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Renewable power is an important and growing component of Alberta’s electricity supply that helps support reliability and meet Alberta’s electricity needs and reduce carbon emissions. Under Alberta’s Climate Leadership Plan the government of Alberta has set a target of 30 per cent of Alberta’s power generation being provided by renewable sources by 2030. This section of the website provides information on what the role of the Alberta Utilities Commission is in renewable power generation, how our process works, what other organizations must be involved, and the different types of renewable power generation.

Alberta Utilities Commission approval is generally required for the construction, operation, maintenance and decommissioning of power plants in Alberta. It is the Alberta Utilities Commission’s responsibility to examine and approve siting and construction of any electric power generating facility in Alberta, including solar and wind power plants. There are special, streamlined processes for certain, generally smaller-scale power plants including micro-generation producing less than five megawatts, however proponents still need to assess impacts before proceeding with an application. Some small projects may proceed without an application, if they meet the criteria for an exemption.

The AUC has a well-established, independent and respected process for considering applications for power plants intended to generate power and to be connected to the Alberta electric system. In examining applications, the AUC determines whether the facility is in the public interest, with specific focus on environmental, economic and social considerations and it ensures opportunities for public input. However, the AUC cannot consider the economic viability of, and need for, generating facilities, as to whether there is adequate demand for the electricity a plant will generate at a price that will support the investment. In Alberta’s deregulated environment, financial viability risk associated with demand, price and other factors affecting the economic viability of a facility is assumed by the proponent, or applicant.

The site for a power plant of any nature must currently be owned by the proponent or agreed to by the landowner through contractual terms.

In discussions with landowners, power plant siting negotiations are not like those involving mineral rights. Unlike oil and gas leases, a landowner can refuse to allow a power plant on their property. It is important for a landowner to protect their own interests in negotiating land access and land use with a power plant proponent. The Alberta Farmers Advocate has excellent information on factors a landowner should consider. While access to or use of land to locate a power plant lies in the hands of the landowner, transmission lines to serve a power plant can be routed across private land, if such routing is determined to serve the public interest. This could include lands neighbouring a power plant. The regulation of transmission routing is also a responsibility of the AUC. While power plant siting cannot be forced on a landowner, transmission siting may be, but only after a public proceeding of the Alberta Utilities Commission determines such routing is in the public interest. Landowners whose lands are used or accessed for transmission projects are eligible for compensation, subject to negotiation with the transmission facility owner, or transmission company. Disputes related to transmission siting compensation are adjudicated by the Alberta Surface Rights Board.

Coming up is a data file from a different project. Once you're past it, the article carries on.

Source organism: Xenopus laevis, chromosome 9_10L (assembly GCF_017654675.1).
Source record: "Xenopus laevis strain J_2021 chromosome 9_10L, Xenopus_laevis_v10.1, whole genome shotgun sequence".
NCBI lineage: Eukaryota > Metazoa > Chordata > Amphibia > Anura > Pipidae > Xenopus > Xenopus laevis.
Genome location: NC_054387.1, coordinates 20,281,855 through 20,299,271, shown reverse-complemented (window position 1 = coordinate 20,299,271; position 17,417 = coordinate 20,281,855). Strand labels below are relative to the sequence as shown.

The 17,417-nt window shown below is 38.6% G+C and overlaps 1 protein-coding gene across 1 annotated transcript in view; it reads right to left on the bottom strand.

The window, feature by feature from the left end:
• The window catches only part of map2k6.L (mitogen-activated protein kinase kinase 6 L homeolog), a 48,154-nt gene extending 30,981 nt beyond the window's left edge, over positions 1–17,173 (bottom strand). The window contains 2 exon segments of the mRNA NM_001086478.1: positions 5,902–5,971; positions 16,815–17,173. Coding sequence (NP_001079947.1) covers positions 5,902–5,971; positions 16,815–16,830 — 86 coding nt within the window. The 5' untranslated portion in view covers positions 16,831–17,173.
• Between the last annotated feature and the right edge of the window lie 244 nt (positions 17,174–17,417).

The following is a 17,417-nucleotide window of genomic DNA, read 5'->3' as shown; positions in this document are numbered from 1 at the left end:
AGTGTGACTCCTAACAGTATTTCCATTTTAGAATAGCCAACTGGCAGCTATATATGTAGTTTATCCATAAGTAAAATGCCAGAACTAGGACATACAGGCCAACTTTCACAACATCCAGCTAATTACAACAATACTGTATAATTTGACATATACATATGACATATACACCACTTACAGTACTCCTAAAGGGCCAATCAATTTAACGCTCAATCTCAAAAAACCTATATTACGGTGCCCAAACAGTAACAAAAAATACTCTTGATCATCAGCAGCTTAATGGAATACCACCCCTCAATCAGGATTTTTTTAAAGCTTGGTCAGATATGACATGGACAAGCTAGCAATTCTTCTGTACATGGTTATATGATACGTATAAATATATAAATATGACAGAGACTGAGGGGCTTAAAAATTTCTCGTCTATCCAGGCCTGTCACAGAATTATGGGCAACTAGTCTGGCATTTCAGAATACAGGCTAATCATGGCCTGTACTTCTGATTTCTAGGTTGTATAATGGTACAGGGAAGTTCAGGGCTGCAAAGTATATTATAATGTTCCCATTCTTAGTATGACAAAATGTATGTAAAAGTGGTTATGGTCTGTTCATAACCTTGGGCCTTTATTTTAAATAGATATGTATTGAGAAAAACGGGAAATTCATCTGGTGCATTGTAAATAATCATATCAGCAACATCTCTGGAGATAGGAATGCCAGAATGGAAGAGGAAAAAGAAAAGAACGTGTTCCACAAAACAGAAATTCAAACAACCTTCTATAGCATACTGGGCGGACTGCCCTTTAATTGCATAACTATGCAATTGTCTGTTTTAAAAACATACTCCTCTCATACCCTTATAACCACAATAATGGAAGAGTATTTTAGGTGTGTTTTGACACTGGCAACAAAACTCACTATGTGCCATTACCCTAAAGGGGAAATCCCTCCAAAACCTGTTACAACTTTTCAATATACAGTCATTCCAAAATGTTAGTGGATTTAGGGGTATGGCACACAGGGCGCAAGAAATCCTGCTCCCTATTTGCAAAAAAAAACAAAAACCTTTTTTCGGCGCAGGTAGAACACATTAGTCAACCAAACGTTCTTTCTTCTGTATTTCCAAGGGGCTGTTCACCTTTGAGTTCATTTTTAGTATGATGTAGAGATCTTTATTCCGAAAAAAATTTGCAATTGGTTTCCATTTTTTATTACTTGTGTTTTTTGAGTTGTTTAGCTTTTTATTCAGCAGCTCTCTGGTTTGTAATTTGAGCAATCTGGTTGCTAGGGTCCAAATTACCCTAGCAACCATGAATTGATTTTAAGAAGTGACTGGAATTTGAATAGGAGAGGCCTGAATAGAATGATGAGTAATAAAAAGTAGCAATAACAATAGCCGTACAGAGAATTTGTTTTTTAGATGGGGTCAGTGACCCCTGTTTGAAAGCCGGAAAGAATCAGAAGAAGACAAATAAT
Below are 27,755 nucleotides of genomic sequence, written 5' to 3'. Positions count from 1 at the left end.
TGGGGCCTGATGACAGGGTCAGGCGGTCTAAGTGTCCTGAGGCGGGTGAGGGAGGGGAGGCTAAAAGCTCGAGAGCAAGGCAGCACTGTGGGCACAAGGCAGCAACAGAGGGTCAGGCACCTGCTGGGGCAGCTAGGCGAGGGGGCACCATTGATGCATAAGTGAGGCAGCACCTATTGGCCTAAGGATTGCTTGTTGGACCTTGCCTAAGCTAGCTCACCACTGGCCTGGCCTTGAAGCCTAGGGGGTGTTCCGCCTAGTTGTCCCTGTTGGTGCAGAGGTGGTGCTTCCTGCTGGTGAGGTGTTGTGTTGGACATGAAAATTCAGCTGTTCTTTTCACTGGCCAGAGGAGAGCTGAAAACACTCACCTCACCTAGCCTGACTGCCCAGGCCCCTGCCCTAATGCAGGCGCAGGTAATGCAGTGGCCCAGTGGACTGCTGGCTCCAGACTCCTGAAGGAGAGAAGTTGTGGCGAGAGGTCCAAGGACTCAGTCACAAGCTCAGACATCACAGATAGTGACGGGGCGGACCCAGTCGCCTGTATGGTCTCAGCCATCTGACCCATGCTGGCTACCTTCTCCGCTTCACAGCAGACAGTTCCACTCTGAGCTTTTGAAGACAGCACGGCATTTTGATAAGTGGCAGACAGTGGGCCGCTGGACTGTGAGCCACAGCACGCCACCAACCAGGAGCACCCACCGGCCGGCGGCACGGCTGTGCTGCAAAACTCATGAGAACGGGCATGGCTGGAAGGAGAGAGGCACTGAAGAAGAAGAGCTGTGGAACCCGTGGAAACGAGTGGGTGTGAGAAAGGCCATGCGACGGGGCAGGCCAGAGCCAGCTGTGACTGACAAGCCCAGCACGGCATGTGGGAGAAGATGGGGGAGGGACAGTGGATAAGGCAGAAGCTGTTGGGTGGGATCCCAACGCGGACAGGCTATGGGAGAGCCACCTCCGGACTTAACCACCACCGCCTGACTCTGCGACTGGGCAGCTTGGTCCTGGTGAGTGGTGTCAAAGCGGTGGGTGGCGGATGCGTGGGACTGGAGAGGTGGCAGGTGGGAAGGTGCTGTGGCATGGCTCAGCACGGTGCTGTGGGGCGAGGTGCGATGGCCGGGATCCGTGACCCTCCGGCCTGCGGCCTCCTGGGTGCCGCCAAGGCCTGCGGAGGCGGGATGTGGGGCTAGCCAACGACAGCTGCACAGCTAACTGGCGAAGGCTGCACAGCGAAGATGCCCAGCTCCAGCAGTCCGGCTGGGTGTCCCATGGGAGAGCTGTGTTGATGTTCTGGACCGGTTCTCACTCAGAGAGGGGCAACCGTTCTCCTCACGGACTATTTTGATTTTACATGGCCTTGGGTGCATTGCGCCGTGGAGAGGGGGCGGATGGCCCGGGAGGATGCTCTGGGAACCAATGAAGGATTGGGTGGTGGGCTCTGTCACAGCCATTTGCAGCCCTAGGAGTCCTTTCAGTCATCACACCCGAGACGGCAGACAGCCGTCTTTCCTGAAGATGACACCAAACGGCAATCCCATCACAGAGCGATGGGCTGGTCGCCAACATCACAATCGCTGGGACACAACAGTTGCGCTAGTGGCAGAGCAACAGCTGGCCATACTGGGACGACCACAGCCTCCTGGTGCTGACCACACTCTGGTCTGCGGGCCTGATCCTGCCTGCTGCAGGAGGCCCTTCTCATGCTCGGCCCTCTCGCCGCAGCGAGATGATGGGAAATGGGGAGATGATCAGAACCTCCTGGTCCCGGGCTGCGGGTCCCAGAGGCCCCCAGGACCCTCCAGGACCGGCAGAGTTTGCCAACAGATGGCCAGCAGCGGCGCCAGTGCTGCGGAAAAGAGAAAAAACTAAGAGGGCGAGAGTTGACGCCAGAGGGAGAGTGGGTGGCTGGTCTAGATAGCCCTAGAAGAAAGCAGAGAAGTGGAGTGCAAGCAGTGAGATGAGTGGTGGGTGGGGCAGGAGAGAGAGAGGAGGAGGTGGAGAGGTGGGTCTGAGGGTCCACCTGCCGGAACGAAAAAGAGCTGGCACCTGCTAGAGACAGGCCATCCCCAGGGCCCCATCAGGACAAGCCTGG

While the AUC approves or oversees the approval of all power plants in Alberta, a number of other organizations are and must be involved in the development and approval of a proposal to build a power plant. Information on some of those other organizations can be found here. The same AUC application process for renewables applies to non-renewable generation such as natural gas-fired.

As noted, there are exemption or special processes for certain small-scale power plants. These situations are described below:


  • Micro-generation is the generation of electrical energy from a generating unit with a total capacity of five megawatts or less, is connected to the distribution system, exclusively uses sources of renewable or alternative energy and the electrical energy output is intended to meet all or a portion of the customer’s electricity needs.

  • Micro-generators do not require AUC approval. Instead, the micro-generator must inform the wire service provider in their area of its plan to construct a micro-generating unit and use the wire service provider’s application form for connection approval by the wire service provider.

  • The micro-generator must ensure no person is directly and adversely affected by the proposed generating unit and there is no adverse effect on the environment, including noise.

Small power plants generating less than 10 megawatts

  • An application to the AUC is not required for small power pants generating less 10 megawatts if the generated electricity is intended solely for the generator’s own use, all generating facilities are located at the site of consumption, it does not directly and adversely affect any person and does not have any adverse environmental impact, including noise.